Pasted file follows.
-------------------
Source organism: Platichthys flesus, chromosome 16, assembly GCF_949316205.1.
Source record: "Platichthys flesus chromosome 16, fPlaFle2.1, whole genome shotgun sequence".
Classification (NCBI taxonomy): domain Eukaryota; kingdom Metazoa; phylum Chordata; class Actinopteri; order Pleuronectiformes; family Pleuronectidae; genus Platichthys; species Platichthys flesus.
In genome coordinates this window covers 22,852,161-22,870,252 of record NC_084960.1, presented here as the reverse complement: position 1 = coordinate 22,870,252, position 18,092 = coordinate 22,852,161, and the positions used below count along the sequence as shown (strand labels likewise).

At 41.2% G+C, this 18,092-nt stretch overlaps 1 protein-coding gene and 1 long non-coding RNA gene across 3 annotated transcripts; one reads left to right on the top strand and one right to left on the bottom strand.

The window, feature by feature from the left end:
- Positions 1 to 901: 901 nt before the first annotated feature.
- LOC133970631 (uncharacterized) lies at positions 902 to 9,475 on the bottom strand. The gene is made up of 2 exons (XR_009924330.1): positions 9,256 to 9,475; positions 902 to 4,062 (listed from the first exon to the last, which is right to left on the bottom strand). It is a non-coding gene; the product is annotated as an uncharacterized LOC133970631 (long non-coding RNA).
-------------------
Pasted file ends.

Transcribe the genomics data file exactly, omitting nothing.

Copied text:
Source organism: Platichthys flesus, chromosome 16, assembly GCF_949316205.1.
Source record: "Platichthys flesus chromosome 16, fPlaFle2.1, whole genome shotgun sequence".
Classification (NCBI taxonomy): domain Eukaryota; kingdom Metazoa; phylum Chordata; class Actinopteri; order Pleuronectiformes; family Pleuronectidae; genus Platichthys; species Platichthys flesus.
In genome coordinates this window covers 22,852,161-22,870,252 of record NC_084960.1, presented here as the reverse complement: position 1 = coordinate 22,870,252, position 18,092 = coordinate 22,852,161, and the positions used below count along the sequence as shown (strand labels likewise).

At 41.2% G+C, this 18,092-nt stretch overlaps 1 protein-coding gene and 1 long non-coding RNA gene across 3 annotated transcripts; one reads left to right on the top strand and one right to left on the bottom strand.

The window, feature by feature from the left end:
- Positions 1 to 901: 901 nt before the first annotated feature.
- LOC133970631 (uncharacterized) lies at positions 902 to 9,475 on the bottom strand. The gene is made up of 2 exons (XR_009924330.1): positions 9,256 to 9,475; positions 902 to 4,062 (listed from the first exon to the last, which is right to left on the bottom strand). It is a non-coding gene; the product is annotated as an uncharacterized LOC133970631 (long non-coding RNA).